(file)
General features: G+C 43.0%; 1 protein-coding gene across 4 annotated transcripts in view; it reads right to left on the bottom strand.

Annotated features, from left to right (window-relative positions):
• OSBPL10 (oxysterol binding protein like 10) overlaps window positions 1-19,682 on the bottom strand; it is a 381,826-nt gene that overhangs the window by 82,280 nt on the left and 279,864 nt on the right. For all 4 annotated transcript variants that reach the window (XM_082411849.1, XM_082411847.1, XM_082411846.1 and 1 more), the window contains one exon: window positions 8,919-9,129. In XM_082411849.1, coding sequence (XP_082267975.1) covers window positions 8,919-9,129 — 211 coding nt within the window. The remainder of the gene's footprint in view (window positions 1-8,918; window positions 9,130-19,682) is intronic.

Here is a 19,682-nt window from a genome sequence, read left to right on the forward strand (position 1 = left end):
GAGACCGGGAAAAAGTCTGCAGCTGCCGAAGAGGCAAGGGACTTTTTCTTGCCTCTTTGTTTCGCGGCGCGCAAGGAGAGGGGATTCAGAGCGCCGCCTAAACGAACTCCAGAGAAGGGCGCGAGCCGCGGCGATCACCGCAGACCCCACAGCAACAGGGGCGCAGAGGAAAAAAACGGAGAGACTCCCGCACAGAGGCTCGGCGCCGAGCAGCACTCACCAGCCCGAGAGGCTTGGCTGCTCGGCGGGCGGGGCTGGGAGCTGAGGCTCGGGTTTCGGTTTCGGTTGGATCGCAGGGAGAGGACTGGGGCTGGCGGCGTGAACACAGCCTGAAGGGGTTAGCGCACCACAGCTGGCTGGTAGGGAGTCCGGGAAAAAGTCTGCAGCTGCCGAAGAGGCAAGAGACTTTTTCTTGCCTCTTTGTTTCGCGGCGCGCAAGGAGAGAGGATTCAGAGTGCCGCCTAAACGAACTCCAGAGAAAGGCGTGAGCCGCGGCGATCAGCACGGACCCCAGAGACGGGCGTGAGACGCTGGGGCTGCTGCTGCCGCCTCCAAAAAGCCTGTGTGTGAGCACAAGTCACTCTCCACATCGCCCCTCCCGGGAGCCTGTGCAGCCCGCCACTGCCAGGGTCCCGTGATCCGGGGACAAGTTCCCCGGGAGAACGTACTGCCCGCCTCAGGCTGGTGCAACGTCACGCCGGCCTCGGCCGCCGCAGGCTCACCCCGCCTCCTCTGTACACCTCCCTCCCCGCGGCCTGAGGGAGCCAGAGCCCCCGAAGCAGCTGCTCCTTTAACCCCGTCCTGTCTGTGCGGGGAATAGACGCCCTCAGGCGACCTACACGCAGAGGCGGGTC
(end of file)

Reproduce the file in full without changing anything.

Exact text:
General features: G+C 43.0%; 1 protein-coding gene across 4 annotated transcripts in view; it reads right to left on the bottom strand.

Annotated features, from left to right (window-relative positions):
• OSBPL10 (oxysterol binding protein like 10) overlaps window positions 1-19,682 on the bottom strand; it is a 381,826-nt gene that overhangs the window by 82,280 nt on the left and 279,864 nt on the right. For all 4 annotated transcript variants that reach the window (XM_082411849.1, XM_082411847.1, XM_082411846.1 and 1 more), the window contains one exon: window positions 8,919-9,129. In XM_082411849.1, coding sequence (XP_082267975.1) covers window positions 8,919-9,129 — 211 coding nt within the window. The remainder of the gene's footprint in view (window positions 1-8,918; window positions 9,130-19,682) is intronic.

Here is a 19,682-nt window from a genome sequence, read left to right on the forward strand (position 1 = left end):
GAGACCGGGAAAAAGTCTGCAGCTGCCGAAGAGGCAAGGGACTTTTTCTTGCCTCTTTGTTTCGCGGCGCGCAAGGAGAGGGGATTCAGAGCGCCGCCTAAACGAACTCCAGAGAAGGGCGCGAGCCGCGGCGATCACCGCAGACCCCACAGCAACAGGGGCGCAGAGGAAAAAAACGGAGAGACTCCCGCACAGAGGCTCGGCGCCGAGCAGCACTCACCAGCCCGAGAGGCTTGGCTGCTCGGCGGGCGGGGCTGGGAGCTGAGGCTCGGGTTTCGGTTTCGGTTGGATCGCAGGGAGAGGACTGGGGCTGGCGGCGTGAACACAGCCTGAAGGGGTTAGCGCACCACAGCTGGCTGGTAGGGAGTCCGGGAAAAAGTCTGCAGCTGCCGAAGAGGCAAGAGACTTTTTCTTGCCTCTTTGTTTCGCGGCGCGCAAGGAGAGAGGATTCAGAGTGCCGCCTAAACGAACTCCAGAGAAAGGCGTGAGCCGCGGCGATCAGCACGGACCCCAGAGACGGGCGTGAGACGCTGGGGCTGCTGCTGCCGCCTCCAAAAAGCCTGTGTGTGAGCACAAGTCACTCTCCACATCGCCCCTCCCGGGAGCCTGTGCAGCCCGCCACTGCCAGGGTCCCGTGATCCGGGGACAAGTTCCCCGGGAGAACGTACTGCCCGCCTCAGGCTGGTGCAACGTCACGCCGGCCTCGGCCGCCGCAGGCTCACCCCGCCTCCTCTGTACACCTCCCTCCCCGCGGCCTGAGGGAGCCAGAGCCCCCGAAGCAGCTGCTCCTTTAACCCCGTCCTGTCTGTGCGGGGAATAGACGCCCTCAGGCGACCTACACGCAGAGGCGGGTC